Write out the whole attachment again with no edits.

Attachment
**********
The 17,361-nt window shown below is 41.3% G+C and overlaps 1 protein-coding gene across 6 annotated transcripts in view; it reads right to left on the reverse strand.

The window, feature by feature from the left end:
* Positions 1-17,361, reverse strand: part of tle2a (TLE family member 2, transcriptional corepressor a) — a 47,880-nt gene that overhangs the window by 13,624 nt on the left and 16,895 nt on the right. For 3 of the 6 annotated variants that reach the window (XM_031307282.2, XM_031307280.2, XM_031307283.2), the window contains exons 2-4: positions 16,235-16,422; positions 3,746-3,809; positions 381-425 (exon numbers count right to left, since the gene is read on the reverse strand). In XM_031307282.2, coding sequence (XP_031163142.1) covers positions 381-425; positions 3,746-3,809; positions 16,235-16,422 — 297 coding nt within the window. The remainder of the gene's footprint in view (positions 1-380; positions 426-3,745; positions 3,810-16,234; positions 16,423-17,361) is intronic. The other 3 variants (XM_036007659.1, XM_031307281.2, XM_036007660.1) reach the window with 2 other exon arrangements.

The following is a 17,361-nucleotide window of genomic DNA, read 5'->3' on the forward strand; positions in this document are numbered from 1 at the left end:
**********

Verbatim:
The 17,361-nt window shown below is 41.3% G+C and overlaps 1 protein-coding gene across 6 annotated transcripts in view; it reads right to left on the reverse strand.

The window, feature by feature from the left end:
* Positions 1-17,361, reverse strand: part of tle2a (TLE family member 2, transcriptional corepressor a) — a 47,880-nt gene that overhangs the window by 13,624 nt on the left and 16,895 nt on the right. For 3 of the 6 annotated variants that reach the window (XM_031307282.2, XM_031307280.2, XM_031307283.2), the window contains exons 2-4: positions 16,235-16,422; positions 3,746-3,809; positions 381-425 (exon numbers count right to left, since the gene is read on the reverse strand). In XM_031307282.2, coding sequence (XP_031163142.1) covers positions 381-425; positions 3,746-3,809; positions 16,235-16,422 — 297 coding nt within the window. The remainder of the gene's footprint in view (positions 1-380; positions 426-3,745; positions 3,810-16,234; positions 16,423-17,361) is intronic. The other 3 variants (XM_036007659.1, XM_031307281.2, XM_036007660.1) reach the window with 2 other exon arrangements.

The following is a 17,361-nucleotide window of genomic DNA, read 5'->3' on the forward strand; positions in this document are numbered from 1 at the left end: